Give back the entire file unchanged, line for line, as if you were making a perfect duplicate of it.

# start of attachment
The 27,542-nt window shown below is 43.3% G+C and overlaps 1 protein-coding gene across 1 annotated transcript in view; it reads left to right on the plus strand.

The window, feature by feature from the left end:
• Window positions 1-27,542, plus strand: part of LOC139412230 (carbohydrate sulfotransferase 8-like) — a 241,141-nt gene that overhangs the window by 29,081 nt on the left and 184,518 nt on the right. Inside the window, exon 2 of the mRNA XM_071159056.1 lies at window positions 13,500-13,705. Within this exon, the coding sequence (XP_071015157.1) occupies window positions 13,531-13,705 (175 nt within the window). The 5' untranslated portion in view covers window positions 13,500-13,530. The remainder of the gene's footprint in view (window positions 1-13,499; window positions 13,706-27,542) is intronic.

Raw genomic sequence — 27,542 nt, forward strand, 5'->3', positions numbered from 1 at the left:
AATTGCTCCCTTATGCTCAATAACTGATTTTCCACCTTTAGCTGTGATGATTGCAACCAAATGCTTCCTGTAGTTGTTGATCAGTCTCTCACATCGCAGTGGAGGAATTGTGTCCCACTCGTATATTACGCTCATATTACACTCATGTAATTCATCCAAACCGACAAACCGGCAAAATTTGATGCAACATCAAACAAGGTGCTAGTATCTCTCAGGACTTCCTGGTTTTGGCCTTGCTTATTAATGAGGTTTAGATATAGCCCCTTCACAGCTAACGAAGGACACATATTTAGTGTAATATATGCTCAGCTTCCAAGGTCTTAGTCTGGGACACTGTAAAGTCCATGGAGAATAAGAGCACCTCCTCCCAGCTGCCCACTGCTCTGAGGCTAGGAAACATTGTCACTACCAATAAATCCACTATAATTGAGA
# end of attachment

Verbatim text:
The 27,542-nt window shown below is 43.3% G+C and overlaps 1 protein-coding gene across 1 annotated transcript in view; it reads left to right on the plus strand.

The window, feature by feature from the left end:
• Window positions 1-27,542, plus strand: part of LOC139412230 (carbohydrate sulfotransferase 8-like) — a 241,141-nt gene that overhangs the window by 29,081 nt on the left and 184,518 nt on the right. Inside the window, exon 2 of the mRNA XM_071159056.1 lies at window positions 13,500-13,705. Within this exon, the coding sequence (XP_071015157.1) occupies window positions 13,531-13,705 (175 nt within the window). The 5' untranslated portion in view covers window positions 13,500-13,530. The remainder of the gene's footprint in view (window positions 1-13,499; window positions 13,706-27,542) is intronic.

Raw genomic sequence — 27,542 nt, forward strand, 5'->3', positions numbered from 1 at the left:
AATTGCTCCCTTATGCTCAATAACTGATTTTCCACCTTTAGCTGTGATGATTGCAACCAAATGCTTCCTGTAGTTGTTGATCAGTCTCTCACATCGCAGTGGAGGAATTGTGTCCCACTCGTATATTACGCTCATATTACACTCATGTAATTCATCCAAACCGACAAACCGGCAAAATTTGATGCAACATCAAACAAGGTGCTAGTATCTCTCAGGACTTCCTGGTTTTGGCCTTGCTTATTAATGAGGTTTAGATATAGCCCCTTCACAGCTAACGAAGGACACATATTTAGTGTAATATATGCTCAGCTTCCAAGGTCTTAGTCTGGGACACTGTAAAGTCCATGGAGAATAAGAGCACCTCCTCCCAGCTGCCCACTGCTCTGAGGCTAGGAAACATTGTCACTACCAATAAATCCACTATAATTGAGA